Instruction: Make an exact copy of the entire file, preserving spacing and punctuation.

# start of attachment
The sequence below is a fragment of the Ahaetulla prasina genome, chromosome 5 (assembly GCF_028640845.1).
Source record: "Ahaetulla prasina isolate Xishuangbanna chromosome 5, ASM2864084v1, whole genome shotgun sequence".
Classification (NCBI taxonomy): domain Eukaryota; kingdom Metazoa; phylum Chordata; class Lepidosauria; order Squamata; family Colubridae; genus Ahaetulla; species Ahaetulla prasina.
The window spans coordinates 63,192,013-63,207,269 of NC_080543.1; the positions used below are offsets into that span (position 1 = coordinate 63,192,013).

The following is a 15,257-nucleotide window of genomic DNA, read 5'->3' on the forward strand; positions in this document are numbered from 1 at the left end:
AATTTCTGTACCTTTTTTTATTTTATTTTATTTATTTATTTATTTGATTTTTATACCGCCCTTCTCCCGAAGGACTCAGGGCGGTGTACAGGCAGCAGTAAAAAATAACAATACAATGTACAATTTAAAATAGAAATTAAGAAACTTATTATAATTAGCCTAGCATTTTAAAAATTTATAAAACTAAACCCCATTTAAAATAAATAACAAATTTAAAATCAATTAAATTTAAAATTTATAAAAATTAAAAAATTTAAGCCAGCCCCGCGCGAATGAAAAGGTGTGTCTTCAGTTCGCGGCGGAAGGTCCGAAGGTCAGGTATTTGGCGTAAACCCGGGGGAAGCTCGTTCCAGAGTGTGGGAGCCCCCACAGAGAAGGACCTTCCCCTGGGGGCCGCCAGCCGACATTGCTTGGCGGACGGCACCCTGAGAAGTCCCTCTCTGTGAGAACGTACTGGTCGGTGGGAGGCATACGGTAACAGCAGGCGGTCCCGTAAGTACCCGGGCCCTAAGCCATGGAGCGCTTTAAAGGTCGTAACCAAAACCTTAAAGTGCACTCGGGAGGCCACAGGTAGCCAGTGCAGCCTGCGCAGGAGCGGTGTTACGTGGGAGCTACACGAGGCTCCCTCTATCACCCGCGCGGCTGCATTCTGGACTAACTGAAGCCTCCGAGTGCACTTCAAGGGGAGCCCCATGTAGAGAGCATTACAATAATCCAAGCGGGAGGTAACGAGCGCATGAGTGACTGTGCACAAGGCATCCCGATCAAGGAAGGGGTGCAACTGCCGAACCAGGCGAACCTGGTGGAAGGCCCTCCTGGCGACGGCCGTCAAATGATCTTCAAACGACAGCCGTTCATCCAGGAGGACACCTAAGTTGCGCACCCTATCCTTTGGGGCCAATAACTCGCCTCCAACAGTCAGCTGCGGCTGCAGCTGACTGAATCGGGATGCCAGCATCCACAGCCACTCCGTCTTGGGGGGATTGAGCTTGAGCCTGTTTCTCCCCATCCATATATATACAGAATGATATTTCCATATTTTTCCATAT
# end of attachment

The sequence below is a fragment of the Ahaetulla prasina genome, chromosome 5 (assembly GCF_028640845.1).
Source record: "Ahaetulla prasina isolate Xishuangbanna chromosome 5, ASM2864084v1, whole genome shotgun sequence".
Classification (NCBI taxonomy): domain Eukaryota; kingdom Metazoa; phylum Chordata; class Lepidosauria; order Squamata; family Colubridae; genus Ahaetulla; species Ahaetulla prasina.
The window spans coordinates 63,192,013-63,207,269 of NC_080543.1; the positions used below are offsets into that span (position 1 = coordinate 63,192,013).

The following is a 15,257-nucleotide window of genomic DNA, read 5'->3' on the forward strand; positions in this document are numbered from 1 at the left end:
AATTTCTGTACCTTTTTTTATTTTATTTTATTTATTTATTTATTTGATTTTTATACCGCCCTTCTCCCGAAGGACTCAGGGCGGTGTACAGGCAGCAGTAAAAAATAACAATACAATGTACAATTTAAAATAGAAATTAAGAAACTTATTATAATTAGCCTAGCATTTTAAAAATTTATAAAACTAAACCCCATTTAAAATAAATAACAAATTTAAAATCAATTAAATTTAAAATTTATAAAAATTAAAAAATTTAAGCCAGCCCCGCGCGAATGAAAAGGTGTGTCTTCAGTTCGCGGCGGAAGGTCCGAAGGTCAGGTATTTGGCGTAAACCCGGGGGAAGCTCGTTCCAGAGTGTGGGAGCCCCCACAGAGAAGGACCTTCCCCTGGGGGCCGCCAGCCGACATTGCTTGGCGGACGGCACCCTGAGAAGTCCCTCTCTGTGAGAACGTACTGGTCGGTGGGAGGCATACGGTAACAGCAGGCGGTCCCGTAAGTACCCGGGCCCTAAGCCATGGAGCGCTTTAAAGGTCGTAACCAAAACCTTAAAGTGCACTCGGGAGGCCACAGGTAGCCAGTGCAGCCTGCGCAGGAGCGGTGTTACGTGGGAGCTACACGAGGCTCCCTCTATCACCCGCGCGGCTGCATTCTGGACTAACTGAAGCCTCCGAGTGCACTTCAAGGGGAGCCCCATGTAGAGAGCATTACAATAATCCAAGCGGGAGGTAACGAGCGCATGAGTGACTGTGCACAAGGCATCCCGATCAAGGAAGGGGTGCAACTGCCGAACCAGGCGAACCTGGTGGAAGGCCCTCCTGGCGACGGCCGTCAAATGATCTTCAAACGACAGCCGTTCATCCAGGAGGACACCTAAGTTGCGCACCCTATCCTTTGGGGCCAATAACTCGCCTCCAACAGTCAGCTGCGGCTGCAGCTGACTGAATCGGGATGCCAGCATCCACAGCCACTCCGTCTTGGGGGGATTGAGCTTGAGCCTGTTTCTCCCCATCCATATATATACAGAATGATATTTCCATATTTTTCCATAT